Wanneer gaan de Europese goudshops goud verkopen ?.......
When will the European gold shops stop buying and start selling gold?
We-buy-gold shops have become a common sight in the streets of Europe this year from Munich to Milan and it is not hard to find a second-hand shop doing the same in the UK.
This is a good business for the shop keeper. Scrap metal offers a 20-30 per cent margin to the trader and higher if they push it. The loser really is the seller who has an excellent investment for the next couple of years but gives it up now for less than it is worth.
Selling or buying?
But how long will it be before shops selling rather than buying gold are more common in Europe? In Hamburg we came across a shop in the city centre very actively selling silver coins.
Now that gold is so expensive silver is becoming more popular with investors as the owner told ArabianMoney this week. He sells about the same value in silver as gold these days though of course that means 50 times more in terms of volume.
This is surely a trend that will extend until gold and silver are quite easy to both sell and buy across Europe. People are worried about an inflation that has not started yet. When it does they will quickly start to put more of their savings into gold and silver.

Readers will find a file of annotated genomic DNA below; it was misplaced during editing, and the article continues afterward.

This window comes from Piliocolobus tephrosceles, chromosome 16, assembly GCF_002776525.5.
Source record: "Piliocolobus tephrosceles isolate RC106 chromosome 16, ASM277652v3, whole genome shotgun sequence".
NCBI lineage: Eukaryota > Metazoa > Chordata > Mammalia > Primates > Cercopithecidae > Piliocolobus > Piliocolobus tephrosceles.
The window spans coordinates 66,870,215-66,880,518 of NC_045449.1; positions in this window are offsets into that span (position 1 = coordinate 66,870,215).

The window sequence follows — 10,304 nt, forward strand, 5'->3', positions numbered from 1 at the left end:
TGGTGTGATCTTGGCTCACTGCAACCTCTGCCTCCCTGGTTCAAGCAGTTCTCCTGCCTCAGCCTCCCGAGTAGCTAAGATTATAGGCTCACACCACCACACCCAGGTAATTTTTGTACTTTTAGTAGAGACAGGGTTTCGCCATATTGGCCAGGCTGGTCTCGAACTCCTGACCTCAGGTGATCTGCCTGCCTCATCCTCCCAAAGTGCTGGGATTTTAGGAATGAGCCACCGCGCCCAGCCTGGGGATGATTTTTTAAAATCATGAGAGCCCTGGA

As they do that then the price will go up. That is simple supply and demand. Nobody can quickly magic precious metals into existence. The alchemists never succeeded. Buying scrap gold and silver is as good as it gets.
Some observers worry that higher interest rates will come with higher inflation and that this will be bad for precious metals. Well, that was not the experience of the late 1970s when we had roaring inflation, high interest rates and a gold price that peaked at $2,500-5,000 depending on how you adjust for inflation since then.
The great gold and silver boom of the 70s only ended when Fed chairman Paul Volcker decided to squeeze inflation out of the system in 1980 with very high interest rates and a recession. That could only be done when the US economy has recovered sufficiently from the nightmare crash of 1974.
Today we are barely four years on from the nightmare financial crisis of 2008 and may well be facing a second round as soon as this autumn. A US recession next year and the year afterwards is perfectly possible (click here).
In this climate the global central banks will extend their money printing, one way or another and have all indicated that this is their intention. That means inflation to amortize the bad debts. It has not started and neither has the buying of gold by the general public on the streets of Europe.
By Peter Cooper